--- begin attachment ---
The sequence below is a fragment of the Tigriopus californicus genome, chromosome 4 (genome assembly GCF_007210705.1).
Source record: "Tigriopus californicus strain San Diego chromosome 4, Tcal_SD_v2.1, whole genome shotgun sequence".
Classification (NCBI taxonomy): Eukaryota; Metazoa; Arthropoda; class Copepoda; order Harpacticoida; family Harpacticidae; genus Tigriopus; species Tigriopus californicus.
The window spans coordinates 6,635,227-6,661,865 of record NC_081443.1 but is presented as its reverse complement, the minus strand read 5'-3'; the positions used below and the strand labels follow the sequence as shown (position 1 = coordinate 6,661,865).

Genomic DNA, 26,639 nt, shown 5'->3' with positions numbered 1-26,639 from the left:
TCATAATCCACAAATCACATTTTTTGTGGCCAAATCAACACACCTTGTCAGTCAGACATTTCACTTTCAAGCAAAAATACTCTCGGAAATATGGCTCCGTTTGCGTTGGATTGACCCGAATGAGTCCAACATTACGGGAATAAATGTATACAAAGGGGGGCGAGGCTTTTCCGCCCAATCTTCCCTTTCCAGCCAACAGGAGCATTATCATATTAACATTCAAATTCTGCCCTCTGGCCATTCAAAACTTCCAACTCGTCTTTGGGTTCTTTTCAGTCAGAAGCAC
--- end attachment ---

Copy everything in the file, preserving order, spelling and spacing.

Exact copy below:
The sequence below is a fragment of the Tigriopus californicus genome, chromosome 4 (genome assembly GCF_007210705.1).
Source record: "Tigriopus californicus strain San Diego chromosome 4, Tcal_SD_v2.1, whole genome shotgun sequence".
Classification (NCBI taxonomy): Eukaryota; Metazoa; Arthropoda; class Copepoda; order Harpacticoida; family Harpacticidae; genus Tigriopus; species Tigriopus californicus.
The window spans coordinates 6,635,227-6,661,865 of record NC_081443.1 but is presented as its reverse complement, the minus strand read 5'-3'; the positions used below and the strand labels follow the sequence as shown (position 1 = coordinate 6,661,865).

Genomic DNA, 26,639 nt, shown 5'->3' with positions numbered 1-26,639 from the left:
TCATAATCCACAAATCACATTTTTTGTGGCCAAATCAACACACCTTGTCAGTCAGACATTTCACTTTCAAGCAAAAATACTCTCGGAAATATGGCTCCGTTTGCGTTGGATTGACCCGAATGAGTCCAACATTACGGGAATAAATGTATACAAAGGGGGGCGAGGCTTTTCCGCCCAATCTTCCCTTTCCAGCCAACAGGAGCATTATCATATTAACATTCAAATTCTGCCCTCTGGCCATTCAAAACTTCCAACTCGTCTTTGGGTTCTTTTCAGTCAGAAGCAC